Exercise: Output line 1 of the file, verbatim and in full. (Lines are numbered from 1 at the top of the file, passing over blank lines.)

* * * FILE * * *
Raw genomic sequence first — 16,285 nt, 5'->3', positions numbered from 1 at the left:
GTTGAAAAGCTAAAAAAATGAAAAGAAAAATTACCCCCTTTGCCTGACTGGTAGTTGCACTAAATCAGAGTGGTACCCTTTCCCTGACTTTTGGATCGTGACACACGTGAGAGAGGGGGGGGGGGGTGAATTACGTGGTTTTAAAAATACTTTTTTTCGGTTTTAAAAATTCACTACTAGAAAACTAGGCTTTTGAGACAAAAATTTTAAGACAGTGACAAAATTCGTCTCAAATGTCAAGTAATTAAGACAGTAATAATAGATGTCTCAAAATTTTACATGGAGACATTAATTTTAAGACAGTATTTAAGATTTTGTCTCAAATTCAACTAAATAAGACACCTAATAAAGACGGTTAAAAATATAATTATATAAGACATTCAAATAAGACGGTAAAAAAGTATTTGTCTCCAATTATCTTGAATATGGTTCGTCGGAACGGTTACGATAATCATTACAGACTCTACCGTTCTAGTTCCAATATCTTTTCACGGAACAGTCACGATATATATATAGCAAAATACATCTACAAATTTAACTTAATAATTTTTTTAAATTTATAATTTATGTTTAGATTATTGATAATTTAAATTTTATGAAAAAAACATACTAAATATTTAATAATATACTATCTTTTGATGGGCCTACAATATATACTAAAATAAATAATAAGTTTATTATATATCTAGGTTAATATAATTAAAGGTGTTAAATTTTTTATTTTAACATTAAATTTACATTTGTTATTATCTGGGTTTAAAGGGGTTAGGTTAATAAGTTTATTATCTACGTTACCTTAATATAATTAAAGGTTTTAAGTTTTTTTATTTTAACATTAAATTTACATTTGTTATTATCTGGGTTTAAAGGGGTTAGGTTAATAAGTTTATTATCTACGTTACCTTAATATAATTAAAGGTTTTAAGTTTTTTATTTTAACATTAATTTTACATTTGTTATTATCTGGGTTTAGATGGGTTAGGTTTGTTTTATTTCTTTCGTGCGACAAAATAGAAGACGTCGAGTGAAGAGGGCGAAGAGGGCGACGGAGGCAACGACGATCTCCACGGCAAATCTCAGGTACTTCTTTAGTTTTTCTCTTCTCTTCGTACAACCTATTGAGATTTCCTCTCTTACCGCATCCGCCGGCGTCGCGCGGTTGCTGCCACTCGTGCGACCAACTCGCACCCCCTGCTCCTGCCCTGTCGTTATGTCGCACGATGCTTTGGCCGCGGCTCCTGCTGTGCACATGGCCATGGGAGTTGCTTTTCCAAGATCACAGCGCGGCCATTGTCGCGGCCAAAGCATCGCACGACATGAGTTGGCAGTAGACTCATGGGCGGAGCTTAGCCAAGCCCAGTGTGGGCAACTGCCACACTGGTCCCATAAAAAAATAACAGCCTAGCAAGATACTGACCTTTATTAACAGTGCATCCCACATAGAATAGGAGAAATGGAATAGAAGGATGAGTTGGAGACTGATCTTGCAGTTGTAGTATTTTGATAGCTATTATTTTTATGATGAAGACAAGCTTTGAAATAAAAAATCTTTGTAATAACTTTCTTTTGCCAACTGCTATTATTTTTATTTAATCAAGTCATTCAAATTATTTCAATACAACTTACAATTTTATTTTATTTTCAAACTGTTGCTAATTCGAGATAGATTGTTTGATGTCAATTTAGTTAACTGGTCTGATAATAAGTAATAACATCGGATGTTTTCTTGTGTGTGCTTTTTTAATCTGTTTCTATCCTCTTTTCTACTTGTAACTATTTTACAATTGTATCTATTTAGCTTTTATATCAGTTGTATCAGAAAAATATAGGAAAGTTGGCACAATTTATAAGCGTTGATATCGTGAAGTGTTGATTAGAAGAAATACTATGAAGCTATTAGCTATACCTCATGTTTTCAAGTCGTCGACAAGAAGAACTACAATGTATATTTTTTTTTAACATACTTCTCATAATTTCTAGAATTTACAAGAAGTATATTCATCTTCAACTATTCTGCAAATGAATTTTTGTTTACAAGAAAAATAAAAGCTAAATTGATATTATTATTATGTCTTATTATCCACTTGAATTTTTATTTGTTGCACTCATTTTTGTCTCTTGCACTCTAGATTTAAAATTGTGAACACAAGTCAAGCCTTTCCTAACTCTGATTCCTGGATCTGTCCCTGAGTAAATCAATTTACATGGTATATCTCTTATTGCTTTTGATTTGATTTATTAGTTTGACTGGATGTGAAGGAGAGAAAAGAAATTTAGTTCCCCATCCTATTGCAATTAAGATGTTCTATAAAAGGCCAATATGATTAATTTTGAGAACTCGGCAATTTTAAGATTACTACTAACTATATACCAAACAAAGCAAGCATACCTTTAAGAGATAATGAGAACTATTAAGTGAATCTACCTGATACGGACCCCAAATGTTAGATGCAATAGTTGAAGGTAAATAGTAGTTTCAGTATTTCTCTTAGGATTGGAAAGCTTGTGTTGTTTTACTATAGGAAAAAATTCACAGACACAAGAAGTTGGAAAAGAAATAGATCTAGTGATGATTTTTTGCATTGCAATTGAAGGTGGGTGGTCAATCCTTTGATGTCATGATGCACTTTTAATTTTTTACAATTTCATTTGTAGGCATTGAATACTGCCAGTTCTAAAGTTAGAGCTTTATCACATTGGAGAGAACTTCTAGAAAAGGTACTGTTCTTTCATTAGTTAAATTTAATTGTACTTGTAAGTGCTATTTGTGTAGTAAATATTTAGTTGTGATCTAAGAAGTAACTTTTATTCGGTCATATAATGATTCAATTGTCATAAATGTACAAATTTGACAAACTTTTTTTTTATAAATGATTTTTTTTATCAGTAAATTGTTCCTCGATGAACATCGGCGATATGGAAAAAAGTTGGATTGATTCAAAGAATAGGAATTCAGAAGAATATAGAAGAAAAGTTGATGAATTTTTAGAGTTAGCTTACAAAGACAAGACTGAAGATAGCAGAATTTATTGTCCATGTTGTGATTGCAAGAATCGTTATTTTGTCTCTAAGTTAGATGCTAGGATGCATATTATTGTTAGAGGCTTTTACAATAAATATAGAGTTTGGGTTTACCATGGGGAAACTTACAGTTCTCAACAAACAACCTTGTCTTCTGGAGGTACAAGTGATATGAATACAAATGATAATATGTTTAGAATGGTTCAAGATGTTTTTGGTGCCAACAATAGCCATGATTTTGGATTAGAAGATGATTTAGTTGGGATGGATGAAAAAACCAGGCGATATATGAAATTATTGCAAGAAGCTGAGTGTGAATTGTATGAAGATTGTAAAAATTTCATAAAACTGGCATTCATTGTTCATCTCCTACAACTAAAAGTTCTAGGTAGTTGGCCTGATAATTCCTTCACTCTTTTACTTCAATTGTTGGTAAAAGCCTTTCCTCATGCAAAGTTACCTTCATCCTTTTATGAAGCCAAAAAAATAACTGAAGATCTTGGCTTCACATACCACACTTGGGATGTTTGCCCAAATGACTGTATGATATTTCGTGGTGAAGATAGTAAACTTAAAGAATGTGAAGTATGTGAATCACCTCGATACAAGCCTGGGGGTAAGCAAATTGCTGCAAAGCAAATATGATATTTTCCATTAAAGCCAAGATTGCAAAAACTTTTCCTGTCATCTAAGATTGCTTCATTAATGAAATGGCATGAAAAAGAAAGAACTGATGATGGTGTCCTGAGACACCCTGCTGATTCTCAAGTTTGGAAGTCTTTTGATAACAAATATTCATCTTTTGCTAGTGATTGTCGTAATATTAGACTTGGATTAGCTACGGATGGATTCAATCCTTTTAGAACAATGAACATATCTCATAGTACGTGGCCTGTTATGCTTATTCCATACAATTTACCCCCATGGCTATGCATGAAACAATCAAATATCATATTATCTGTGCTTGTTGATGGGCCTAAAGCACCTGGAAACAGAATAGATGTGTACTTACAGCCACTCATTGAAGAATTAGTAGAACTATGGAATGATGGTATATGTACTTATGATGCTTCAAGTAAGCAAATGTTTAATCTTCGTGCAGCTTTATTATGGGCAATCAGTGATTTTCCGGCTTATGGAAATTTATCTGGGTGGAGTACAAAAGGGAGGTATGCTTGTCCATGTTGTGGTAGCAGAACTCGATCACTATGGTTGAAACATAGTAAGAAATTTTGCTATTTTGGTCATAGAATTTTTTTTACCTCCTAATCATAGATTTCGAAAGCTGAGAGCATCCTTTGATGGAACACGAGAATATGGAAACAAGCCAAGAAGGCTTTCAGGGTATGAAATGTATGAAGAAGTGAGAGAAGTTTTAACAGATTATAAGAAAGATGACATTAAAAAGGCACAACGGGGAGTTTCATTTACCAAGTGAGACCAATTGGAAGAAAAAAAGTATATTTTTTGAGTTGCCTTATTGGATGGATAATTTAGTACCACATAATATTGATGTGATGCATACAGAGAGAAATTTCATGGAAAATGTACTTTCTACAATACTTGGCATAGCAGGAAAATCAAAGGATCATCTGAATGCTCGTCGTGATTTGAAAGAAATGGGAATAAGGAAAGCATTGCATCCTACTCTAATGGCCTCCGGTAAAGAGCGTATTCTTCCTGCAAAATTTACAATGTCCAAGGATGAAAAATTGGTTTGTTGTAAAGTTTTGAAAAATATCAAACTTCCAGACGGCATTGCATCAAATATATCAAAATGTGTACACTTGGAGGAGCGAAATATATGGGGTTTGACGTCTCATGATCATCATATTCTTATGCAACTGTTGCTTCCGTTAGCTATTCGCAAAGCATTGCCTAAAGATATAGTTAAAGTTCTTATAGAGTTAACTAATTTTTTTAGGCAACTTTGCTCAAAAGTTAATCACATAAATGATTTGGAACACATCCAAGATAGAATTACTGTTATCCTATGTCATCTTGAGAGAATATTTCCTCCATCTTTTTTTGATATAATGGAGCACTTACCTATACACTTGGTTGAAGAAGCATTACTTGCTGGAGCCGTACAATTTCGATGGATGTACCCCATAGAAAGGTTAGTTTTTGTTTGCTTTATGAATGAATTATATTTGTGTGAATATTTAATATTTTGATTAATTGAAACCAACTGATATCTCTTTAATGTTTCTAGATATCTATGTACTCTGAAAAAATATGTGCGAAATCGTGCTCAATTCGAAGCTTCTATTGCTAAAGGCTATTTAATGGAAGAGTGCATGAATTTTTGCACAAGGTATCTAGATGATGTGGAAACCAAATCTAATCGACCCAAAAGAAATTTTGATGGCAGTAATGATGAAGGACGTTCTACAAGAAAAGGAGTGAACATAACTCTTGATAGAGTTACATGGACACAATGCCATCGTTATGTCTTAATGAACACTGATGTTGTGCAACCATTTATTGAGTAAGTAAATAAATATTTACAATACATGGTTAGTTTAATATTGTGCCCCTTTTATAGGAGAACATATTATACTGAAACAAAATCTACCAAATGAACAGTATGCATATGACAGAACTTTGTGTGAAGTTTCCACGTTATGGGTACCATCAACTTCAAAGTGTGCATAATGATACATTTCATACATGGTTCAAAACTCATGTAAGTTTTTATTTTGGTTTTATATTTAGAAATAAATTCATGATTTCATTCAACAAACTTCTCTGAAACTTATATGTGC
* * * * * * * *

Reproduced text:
Raw genomic sequence first — 16,285 nt, 5'->3', positions numbered from 1 at the left: